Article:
Detecting microbial contamination

Detecting microbial contamination. The key to valid results.

Up to 70% of mammalian cell cultures used to publish work are unknowingly contaminated by bacteria, viruses, or parasites. Perfectus Biomed has set the course to help researchers and scientists detect contamination and obtain valid results. 
Thousands of hours of scientific research are at stake when contamination is not detected in cell cultures. In a lab setting, contamination can show up as viruses, bacteria or parasitic organisms, known as mycoplasma. These are undetectable by microscope or regular means of detection. “The proportion of experiments potentially impacted is astonishingly high,” says Dr. Samantha Westgate, microbiologist, CEO and founder of Perfectus Biomed Group. It is often the case that mammalian cell cultures are reported as contaminated. That means, “cell lines used to publish work, potentially had contamination that could invalidate the results,” explains Paul Malone, a fellow scientist at Perfectus.

Perfectus works with a broad range of customers right from the start. This makes the work extremely complex since no culture is the same. When Westgate decided to design customized microbiological services that serve the antimicrobial community she knew that her team “needed to implement quite a few different workflows and processes to be able to make it work efficiently within our business,” Malone recalls.
Imagine having weeks of work invalidated due to contamination? Paul Malone, a biochemist at Perfectus Biomed, explains why the appropriate technology is needed for cultivating cell lines and the decisions that went into setting up their new lab with QIAGEN microbiology experts.
In just three months, with the help of QIAGEN, we built a new molecular biology lab and designed a PCR workflow from sample to insight.
Dr. Samantha Westgate, CEO and Founder, Perfectus Biomed Group, England

The right technology

In addition to our customised microbiology services we are expanding to offer Cell line authentication and STR profiling. These tests ensure that the data we generate from our cell lines is of the highest quality, and we are now in a position to offer this service to others. Malone explains. "QIAGEN has advised us well in this case, we have set up using technologies that help us today, but, together, we are already thinking about possible business areas of tomorrow and the technologies we will need to support them." Currently, Perfectus is using the Rotor-Gene Q for real-time PCR. According to Malone, “it is highly sensitive in terms of pathogen detection, minimising the risk of false negative results. The Rotor-Gene Q is also very flexible and is used to address the wide range of applications we offer to our clients. We are also using QIAGEN's extraction and PCR kits, such as Quantinova RT-PCR due to their ease of use and accuracy of data.”

Twenty different viruses and 80 species of mycoplasma can currently be detected by Perfectus, providing not only qualitative but also quantitative information on the presence of these microorganisms. “Swift times lines are essential in order not to delay studies unnecessarily. With this in mind our service typically reports data within 48 hours of us receiving the sample” says Dr. Laura Sellars, Senior Scientist and team manager.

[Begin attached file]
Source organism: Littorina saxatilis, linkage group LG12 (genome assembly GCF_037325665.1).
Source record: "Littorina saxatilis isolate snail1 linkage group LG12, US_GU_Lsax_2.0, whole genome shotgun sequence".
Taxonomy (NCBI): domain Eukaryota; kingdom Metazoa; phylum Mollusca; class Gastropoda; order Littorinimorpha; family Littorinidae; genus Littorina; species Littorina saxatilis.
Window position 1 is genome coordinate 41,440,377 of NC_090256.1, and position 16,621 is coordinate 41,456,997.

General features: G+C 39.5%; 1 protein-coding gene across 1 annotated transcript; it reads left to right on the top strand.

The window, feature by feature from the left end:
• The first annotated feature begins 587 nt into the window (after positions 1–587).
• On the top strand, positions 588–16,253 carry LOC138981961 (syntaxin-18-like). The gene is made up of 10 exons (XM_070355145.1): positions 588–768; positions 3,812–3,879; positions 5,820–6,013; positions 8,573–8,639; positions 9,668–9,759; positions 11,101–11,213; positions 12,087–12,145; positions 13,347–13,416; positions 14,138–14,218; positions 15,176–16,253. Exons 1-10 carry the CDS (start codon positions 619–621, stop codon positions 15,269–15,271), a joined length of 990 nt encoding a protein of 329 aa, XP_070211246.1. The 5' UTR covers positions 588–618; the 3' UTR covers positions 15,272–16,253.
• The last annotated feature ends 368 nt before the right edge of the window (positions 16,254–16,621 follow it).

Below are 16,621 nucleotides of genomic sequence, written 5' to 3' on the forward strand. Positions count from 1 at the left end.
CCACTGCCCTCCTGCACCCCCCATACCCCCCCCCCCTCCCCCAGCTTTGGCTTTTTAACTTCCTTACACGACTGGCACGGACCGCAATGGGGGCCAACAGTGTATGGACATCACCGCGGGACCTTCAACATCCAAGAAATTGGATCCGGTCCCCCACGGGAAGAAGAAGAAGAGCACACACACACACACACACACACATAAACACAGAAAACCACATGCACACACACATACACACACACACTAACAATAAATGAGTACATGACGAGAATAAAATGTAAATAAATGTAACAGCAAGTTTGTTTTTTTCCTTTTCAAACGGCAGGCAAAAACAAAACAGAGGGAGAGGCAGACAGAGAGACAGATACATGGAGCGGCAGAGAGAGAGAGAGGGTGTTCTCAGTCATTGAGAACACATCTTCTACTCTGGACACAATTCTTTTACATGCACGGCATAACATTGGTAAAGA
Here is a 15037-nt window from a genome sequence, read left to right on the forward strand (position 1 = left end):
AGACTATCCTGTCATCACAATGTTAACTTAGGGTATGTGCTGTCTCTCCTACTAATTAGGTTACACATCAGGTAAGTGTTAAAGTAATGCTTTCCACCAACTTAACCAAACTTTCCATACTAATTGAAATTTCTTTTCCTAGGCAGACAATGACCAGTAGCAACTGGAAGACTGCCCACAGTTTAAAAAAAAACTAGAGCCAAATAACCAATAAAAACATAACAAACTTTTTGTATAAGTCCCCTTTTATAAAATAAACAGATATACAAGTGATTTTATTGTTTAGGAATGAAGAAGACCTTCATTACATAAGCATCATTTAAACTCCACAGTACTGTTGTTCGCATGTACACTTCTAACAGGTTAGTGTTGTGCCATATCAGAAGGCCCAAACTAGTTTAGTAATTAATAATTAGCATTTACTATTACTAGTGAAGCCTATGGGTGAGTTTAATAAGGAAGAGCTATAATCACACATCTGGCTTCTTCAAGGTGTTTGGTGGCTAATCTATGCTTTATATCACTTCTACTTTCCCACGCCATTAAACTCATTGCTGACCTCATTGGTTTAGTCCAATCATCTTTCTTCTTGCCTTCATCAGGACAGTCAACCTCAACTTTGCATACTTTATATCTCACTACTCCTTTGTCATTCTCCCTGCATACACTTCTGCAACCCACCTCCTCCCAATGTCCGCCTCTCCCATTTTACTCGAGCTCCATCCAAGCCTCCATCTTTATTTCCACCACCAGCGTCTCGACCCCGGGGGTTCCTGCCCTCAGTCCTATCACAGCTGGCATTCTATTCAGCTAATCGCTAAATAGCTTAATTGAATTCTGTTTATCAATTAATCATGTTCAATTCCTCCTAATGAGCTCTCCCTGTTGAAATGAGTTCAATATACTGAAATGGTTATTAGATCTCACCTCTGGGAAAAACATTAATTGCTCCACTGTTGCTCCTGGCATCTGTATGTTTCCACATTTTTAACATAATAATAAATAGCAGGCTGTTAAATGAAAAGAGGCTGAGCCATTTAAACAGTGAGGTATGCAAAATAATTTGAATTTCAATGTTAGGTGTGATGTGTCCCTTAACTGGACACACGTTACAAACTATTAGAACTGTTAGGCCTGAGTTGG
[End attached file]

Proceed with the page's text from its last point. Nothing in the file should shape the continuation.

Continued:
The Perfectus team explain how they have made it their mission to provide customized solutions to their customers and why their offerings are world class. "We work at a pace that no university could match," says Dr. Laura Sellars, Senior Scientist and team manager.
If you're cultivating a sample in a lab, in a non-sterile environment, you might be bringing in particular viruses or different pathogens, such as parasites.
Paul Malone, Scientist, Perfectus Biomed Group, England

Preparing for every scenario

The Perfectus customer promise is: Customised solutions and innovative science in line with commercial timelines. In Westgate's words, "We perform research methodologies in line with commercial time frames. By offering this new service we are supporting others to ensure that the time and effort they invest in their studies produces reliable data. This requires know-how, an extremely tight organization, consistent automation, and, for this, the use of the latest technologies and the right partners. In just three months, with the help of QIAGEN, we built a new molecular biology lab and designed a PCR workflow from sample to insight.”

With the new molecular biology laboratory, Perfectus now brings together four different disciplines under one roof, along with microbiology, virology, cell biology. Further expansion is seen in virology, since COVID-19 made anti-viral products a global issue. Perfectus will continue to expand, bringing pathogen detection out of the lab and into the wider world.


Detecting microbial contamination
Perfectus Biomed, was founded in 2012 with a focus on bacterial biofilms. They have been on a strong growth trajectory since then, particularly after repositioning the company’s focus to creating customized microbiological services. Over the past year, QIAGEN’s microbiology experts have worked closely with Perfectus to help them rapidly develop unique service solutions for their customers.

April 2021